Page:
Traffax Inc. Conducts July 4 Study of Vehicle and Pedestrian Traffic Flows with D.C. Dept. of Transportation
The preliminary results of this demonstration show the potential of the Bluetooth technology to effectively measure travel conditions in urban areas. The data, which was collected along Seventh Street, N.W., shows the influx of pedestrians before the beginning of the
The traffic data collected by the Traffax equipment can be used to manage vehicle and pedestrian traffic flows in various applications such as retiming traffic signals, directing motorists and pedestrians to less congested corridors and transit stations, and dispatching appropriate personnel to bottleneck locations. The information collected for DDOT during the
The Traffax data collection system, known as BluFax, matches Bluetooth addresses observed at successive installations, to obtain travel time samples. Travel time is increasingly being used by transportation officials to judge the quality of service they are providing, as opposed to more subjective measures of congestion, which have been used in the past. Until now, it has been impossible for transportation engineers to accurately measure the travel times of either vehicles or pedestrians in urban areas.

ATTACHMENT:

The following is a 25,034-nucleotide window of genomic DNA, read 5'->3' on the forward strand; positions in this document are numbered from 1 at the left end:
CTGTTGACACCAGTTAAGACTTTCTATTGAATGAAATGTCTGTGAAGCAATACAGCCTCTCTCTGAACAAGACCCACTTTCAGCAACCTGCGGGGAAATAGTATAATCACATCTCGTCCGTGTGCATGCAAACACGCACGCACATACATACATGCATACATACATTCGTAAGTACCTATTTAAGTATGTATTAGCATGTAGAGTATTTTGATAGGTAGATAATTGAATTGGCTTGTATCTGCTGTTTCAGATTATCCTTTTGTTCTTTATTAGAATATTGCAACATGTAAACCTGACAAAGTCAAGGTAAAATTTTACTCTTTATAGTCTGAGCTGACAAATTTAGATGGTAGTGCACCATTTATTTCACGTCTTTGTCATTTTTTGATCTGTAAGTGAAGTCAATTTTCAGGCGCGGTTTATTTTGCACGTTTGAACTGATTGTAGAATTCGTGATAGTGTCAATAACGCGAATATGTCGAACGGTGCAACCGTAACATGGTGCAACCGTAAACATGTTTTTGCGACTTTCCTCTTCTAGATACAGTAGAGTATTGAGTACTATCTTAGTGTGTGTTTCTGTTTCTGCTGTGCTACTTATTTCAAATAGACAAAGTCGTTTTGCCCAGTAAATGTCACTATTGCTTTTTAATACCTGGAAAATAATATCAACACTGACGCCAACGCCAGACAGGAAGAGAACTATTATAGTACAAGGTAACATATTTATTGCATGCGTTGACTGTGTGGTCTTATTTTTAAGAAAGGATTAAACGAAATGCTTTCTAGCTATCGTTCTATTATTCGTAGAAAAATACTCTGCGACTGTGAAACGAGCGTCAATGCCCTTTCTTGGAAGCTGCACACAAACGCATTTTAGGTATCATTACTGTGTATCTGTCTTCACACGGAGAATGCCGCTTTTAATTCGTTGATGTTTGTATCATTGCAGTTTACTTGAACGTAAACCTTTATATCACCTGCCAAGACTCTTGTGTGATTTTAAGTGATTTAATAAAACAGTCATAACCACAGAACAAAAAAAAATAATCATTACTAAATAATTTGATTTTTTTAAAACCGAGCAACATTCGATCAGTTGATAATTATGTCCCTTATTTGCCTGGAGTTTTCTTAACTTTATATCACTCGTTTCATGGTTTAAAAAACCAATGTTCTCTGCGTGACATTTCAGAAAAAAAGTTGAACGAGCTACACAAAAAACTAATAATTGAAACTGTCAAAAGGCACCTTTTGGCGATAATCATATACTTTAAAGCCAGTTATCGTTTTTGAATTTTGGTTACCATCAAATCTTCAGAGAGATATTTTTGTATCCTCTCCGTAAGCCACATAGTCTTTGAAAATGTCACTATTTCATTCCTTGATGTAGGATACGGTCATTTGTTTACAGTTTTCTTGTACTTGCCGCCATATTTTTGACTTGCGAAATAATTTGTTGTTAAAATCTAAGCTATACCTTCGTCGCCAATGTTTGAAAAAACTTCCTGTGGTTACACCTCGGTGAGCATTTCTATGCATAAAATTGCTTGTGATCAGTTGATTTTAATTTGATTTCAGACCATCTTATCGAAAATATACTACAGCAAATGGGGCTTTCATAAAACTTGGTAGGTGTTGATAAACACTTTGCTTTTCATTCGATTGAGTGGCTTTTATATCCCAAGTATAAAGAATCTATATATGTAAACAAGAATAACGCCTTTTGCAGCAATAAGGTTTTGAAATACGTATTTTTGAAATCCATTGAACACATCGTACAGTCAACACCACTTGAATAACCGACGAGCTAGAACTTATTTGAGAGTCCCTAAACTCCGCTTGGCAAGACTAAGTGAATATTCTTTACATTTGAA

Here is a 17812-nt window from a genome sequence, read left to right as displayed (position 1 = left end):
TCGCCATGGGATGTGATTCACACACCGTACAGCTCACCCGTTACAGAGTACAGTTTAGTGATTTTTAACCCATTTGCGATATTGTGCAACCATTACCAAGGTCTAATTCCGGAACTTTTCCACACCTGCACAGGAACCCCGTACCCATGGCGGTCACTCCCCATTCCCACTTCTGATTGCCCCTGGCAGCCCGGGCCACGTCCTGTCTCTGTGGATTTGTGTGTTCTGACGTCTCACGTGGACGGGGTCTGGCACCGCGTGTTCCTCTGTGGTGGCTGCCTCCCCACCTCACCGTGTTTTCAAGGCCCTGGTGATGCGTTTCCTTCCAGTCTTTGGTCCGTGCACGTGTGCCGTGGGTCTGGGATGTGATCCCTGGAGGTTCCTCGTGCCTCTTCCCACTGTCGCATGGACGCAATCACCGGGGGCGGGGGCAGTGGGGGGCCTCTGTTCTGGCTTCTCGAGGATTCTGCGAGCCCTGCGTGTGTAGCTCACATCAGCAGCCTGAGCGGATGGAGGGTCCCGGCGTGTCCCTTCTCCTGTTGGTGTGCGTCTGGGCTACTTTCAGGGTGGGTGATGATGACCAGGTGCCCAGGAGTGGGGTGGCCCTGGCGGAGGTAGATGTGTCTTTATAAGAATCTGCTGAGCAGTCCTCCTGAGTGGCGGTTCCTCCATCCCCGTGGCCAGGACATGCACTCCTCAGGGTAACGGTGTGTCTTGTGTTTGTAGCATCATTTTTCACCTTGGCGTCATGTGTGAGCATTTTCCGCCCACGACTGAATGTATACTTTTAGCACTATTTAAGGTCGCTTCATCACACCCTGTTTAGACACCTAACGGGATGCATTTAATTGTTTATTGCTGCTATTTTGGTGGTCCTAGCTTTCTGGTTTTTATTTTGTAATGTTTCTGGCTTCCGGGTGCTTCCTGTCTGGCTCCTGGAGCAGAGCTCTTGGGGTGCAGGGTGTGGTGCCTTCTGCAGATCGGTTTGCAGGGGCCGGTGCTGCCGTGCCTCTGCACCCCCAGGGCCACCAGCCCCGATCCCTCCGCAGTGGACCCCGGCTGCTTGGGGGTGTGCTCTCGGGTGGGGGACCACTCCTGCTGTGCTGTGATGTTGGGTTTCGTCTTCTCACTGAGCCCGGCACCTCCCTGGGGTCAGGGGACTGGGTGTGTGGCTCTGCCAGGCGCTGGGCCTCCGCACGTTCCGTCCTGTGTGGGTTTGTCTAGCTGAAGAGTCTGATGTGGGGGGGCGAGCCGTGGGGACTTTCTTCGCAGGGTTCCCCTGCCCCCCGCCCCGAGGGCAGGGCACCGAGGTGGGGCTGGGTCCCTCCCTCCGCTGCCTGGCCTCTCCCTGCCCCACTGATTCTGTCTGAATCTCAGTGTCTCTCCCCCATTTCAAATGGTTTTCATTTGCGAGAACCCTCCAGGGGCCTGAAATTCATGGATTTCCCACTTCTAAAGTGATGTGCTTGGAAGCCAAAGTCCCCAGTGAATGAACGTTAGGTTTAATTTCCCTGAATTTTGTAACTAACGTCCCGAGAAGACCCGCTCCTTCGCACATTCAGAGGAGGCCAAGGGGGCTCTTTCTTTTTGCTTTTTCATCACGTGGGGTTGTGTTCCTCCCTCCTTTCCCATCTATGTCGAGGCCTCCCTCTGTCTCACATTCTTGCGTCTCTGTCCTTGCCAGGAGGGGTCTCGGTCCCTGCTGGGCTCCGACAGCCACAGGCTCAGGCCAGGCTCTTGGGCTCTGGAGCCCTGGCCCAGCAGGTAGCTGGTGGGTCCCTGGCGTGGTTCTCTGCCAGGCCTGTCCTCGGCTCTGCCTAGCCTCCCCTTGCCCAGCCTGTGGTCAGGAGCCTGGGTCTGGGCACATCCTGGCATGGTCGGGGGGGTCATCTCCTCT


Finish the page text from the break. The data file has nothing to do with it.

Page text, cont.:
Unlike other traffic monitoring methods, which might threaten personal privacy, the Traffax equipment operates in a manner that protects the public from potential abuse. The Bluetooth addresses being received cannot be associated with specific individuals, vehicles, or devices. The received data is used to produce statistical summaries that ignore the movements of any particular electronic device. The records of specific addresses are discarded during processing. As a result, the privacy issues associated with technologies such as cell phone location, closed circuit television monitoring, and license plate reading, are avoided.
BluFax technology was initially developed at the
SOURCE Traffax Inc.